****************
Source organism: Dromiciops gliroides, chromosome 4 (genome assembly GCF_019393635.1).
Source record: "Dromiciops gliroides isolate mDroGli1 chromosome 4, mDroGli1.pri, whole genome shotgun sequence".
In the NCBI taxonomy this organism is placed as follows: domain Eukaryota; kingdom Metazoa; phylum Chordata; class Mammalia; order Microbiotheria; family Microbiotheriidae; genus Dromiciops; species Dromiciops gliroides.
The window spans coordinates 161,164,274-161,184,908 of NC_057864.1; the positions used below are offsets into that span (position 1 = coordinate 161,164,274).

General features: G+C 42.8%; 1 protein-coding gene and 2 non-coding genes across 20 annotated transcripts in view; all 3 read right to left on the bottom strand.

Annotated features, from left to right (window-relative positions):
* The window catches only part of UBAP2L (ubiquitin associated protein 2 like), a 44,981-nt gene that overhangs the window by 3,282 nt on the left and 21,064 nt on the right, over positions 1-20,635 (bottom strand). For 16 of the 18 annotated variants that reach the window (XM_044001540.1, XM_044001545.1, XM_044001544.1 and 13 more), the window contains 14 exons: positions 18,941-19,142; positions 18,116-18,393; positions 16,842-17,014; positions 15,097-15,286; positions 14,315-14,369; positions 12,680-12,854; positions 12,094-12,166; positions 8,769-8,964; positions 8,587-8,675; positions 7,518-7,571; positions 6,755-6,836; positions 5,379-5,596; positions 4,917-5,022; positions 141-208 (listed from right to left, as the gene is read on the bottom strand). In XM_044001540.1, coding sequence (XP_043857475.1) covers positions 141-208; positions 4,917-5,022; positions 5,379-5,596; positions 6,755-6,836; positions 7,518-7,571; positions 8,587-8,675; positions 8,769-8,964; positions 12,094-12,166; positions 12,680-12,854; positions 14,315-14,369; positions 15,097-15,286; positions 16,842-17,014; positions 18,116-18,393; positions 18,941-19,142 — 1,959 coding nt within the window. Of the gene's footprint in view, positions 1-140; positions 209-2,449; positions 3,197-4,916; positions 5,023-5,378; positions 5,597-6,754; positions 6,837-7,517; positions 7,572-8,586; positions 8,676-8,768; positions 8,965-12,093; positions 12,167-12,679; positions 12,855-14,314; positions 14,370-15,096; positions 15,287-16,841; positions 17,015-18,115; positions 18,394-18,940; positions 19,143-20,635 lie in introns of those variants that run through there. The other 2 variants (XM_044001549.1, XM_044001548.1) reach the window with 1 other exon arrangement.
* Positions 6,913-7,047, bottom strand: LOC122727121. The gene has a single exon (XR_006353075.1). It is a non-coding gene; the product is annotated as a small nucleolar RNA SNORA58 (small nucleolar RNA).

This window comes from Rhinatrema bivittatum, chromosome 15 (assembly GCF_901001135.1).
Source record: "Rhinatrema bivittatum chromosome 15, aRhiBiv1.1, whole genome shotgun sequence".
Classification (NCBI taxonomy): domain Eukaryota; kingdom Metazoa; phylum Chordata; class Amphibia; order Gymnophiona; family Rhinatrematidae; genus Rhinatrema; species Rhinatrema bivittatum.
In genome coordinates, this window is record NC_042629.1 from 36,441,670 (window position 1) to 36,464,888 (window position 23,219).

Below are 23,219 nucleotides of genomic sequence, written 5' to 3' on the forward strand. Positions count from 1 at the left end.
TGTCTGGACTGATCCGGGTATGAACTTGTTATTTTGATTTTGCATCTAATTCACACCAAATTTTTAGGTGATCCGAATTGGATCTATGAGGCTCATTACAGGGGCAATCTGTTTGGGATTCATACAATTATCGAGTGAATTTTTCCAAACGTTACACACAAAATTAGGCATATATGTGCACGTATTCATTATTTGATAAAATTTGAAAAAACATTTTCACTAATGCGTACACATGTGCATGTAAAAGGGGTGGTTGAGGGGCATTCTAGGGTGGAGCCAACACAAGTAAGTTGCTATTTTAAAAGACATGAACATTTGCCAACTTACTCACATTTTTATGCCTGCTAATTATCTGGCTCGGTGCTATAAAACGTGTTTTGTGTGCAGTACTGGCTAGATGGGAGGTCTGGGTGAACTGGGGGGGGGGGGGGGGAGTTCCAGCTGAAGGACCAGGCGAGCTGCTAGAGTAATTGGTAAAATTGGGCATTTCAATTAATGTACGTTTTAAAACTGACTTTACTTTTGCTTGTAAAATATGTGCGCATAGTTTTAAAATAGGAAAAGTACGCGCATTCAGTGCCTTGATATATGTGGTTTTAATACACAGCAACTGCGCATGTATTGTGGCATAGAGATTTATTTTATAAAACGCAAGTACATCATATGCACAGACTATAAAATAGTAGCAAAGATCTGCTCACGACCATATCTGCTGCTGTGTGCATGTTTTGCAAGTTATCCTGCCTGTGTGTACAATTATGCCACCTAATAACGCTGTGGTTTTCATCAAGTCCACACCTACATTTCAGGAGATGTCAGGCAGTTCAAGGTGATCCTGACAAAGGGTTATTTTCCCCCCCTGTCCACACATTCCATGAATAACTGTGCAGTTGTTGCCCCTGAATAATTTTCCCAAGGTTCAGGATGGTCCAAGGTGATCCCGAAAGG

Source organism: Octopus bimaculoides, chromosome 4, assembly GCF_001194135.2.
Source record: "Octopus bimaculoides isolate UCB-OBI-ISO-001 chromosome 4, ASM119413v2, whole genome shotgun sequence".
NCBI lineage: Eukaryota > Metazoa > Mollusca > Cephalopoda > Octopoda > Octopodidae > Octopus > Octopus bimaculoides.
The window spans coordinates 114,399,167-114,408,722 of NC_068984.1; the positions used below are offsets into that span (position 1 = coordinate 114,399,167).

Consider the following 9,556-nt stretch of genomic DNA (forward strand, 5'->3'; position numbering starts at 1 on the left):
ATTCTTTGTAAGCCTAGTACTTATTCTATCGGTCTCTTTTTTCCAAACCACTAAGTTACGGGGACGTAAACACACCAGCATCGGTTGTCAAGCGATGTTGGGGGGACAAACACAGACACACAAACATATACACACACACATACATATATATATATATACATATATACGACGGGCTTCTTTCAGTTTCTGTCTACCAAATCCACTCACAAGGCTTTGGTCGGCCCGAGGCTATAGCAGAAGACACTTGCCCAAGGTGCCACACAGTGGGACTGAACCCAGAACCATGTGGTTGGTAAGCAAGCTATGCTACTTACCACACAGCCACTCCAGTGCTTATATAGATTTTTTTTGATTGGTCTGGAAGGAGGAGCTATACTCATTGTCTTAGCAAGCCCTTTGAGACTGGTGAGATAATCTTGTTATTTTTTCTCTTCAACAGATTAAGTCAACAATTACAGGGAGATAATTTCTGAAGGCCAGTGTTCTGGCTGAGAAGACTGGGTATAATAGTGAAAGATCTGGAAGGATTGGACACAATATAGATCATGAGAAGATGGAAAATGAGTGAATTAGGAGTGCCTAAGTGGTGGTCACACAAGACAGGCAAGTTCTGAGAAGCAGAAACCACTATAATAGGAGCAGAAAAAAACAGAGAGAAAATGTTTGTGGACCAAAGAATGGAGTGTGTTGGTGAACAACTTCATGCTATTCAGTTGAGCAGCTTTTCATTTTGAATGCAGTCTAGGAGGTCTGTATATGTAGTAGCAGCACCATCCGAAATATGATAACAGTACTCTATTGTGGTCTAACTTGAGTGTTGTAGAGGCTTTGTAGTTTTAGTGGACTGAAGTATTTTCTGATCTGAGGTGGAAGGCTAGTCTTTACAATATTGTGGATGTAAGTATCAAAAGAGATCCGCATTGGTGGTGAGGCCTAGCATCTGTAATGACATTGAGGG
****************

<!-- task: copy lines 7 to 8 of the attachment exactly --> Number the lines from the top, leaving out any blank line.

* The window catches only part of UBAP2L (ubiquitin associated protein 2 like), a 44,981-nt gene that overhangs the window by 3,282 nt on the left and 21,064 nt on the right, over positions 1-20,635 (bottom strand). For 16 of the 18 annotated variants that reach the window (XM_044001540.1, XM_044001545.1, XM_044001544.1 and 13 more), the window contains 14 exons: positions 18,941-19,142; positions 18,116-18,393; positions 16,842-17,014; positions 15,097-15,286; positions 14,315-14,369; positions 12,680-12,854; positions 12,094-12,166; positions 8,769-8,964; positions 8,587-8,675; positions 7,518-7,571; positions 6,755-6,836; positions 5,379-5,596; positions 4,917-5,022; positions 141-208 (listed from right to left, as the gene is read on the bottom strand). In XM_044001540.1, coding sequence (XP_043857475.1) covers positions 141-208; positions 4,917-5,022; positions 5,379-5,596; positions 6,755-6,836; positions 7,518-7,571; positions 8,587-8,675; positions 8,769-8,964; positions 12,094-12,166; positions 12,680-12,854; positions 14,315-14,369; positions 15,097-15,286; positions 16,842-17,014; positions 18,116-18,393; positions 18,941-19,142 — 1,959 coding nt within the window. Of the gene's footprint in view, positions 1-140; positions 209-2,449; positions 3,197-4,916; positions 5,023-5,378; positions 5,597-6,754; positions 6,837-7,517; positions 7,572-8,586; positions 8,676-8,768; positions 8,965-12,093; positions 12,167-12,679; positions 12,855-14,314; positions 14,370-15,096; positions 15,287-16,841; positions 17,015-18,115; positions 18,394-18,940; positions 19,143-20,635 lie in introns of those variants that run through there. The other 2 variants (XM_044001549.1, XM_044001548.1) reach the window with 1 other exon arrangement.
* Positions 6,913-7,047, bottom strand: LOC122727121. The gene has a single exon (XR_006353075.1). It is a non-coding gene; the product is annotated as a small nucleolar RNA SNORA58 (small nucleolar RNA).